Especially the ones in the U.S. District Court for the Eastern District of Texas. The area should be occluded from the view of any patent trolls, so as to keep things on an even keel. There is something inherently unfair about the trolls knowing that they will be judged favorably in that one area of the country, when anywhere else it would be at least a crapshoot as to whether their pleas would be seen favorably.

Microsoft has been stopped in its efforts for relief again, by that little ol’ court in Texas –


Microsoft suffered another blow in the legal battle with Canadian company i4i as a US appeals court has rejected its request for a full-panel review of the verdict ($290 million in damages to be paid to i4i) given year by Judge Leonard Davis of the U.S. District Court for the Eastern District of Texas. The decision found Microsoft guilty of willfully infringing i4i patents covering a document system that relies on the XML custom formatting function.
The Redmond-based company first appealed Davis’ ruling in January but a three-judge panel rejected that request so Microsoft asked a full-panel review last month. Now that this move was halted too, the Windows developer is looking at new options to contest the $290 million fine. One possibility would be for another appeal but Microsoft could also go straight to the US Supreme Court to state its case.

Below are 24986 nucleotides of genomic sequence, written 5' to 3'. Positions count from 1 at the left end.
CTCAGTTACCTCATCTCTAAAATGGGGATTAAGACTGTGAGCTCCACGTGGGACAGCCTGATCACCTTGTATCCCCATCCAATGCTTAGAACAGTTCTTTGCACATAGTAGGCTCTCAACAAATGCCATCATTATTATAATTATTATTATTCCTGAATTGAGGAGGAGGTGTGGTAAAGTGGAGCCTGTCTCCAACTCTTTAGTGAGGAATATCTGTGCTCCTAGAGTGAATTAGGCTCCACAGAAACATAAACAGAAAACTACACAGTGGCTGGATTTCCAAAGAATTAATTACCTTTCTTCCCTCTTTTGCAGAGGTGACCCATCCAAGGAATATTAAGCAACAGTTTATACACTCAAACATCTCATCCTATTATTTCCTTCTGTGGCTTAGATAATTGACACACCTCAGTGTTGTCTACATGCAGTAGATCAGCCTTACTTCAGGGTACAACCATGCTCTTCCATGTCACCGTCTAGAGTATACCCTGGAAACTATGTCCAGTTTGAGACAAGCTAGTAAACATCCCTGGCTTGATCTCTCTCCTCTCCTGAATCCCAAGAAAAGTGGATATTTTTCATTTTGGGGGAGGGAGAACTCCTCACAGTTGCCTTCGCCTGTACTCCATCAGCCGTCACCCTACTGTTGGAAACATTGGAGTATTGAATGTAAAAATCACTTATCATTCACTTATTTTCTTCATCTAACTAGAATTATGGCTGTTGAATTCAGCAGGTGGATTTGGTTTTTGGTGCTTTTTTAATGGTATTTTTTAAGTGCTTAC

It’s certainly no wonder that other nations are deliberating on whether software patents should exist, as they certainly seem to be more trouble than they are worth. Also, since programming usually seems to be a collaborative effort, it is certainly hard to ferret out the efforts of only one programmer, or one team, with the claims that no coding was ever used in another project along the way. Programmers tend to do things the same way once they see an effective method, and will not stop its use until otherwise told.


Life is a great big canvas, and you should throw all the paint on it you can.

Danny Kaye

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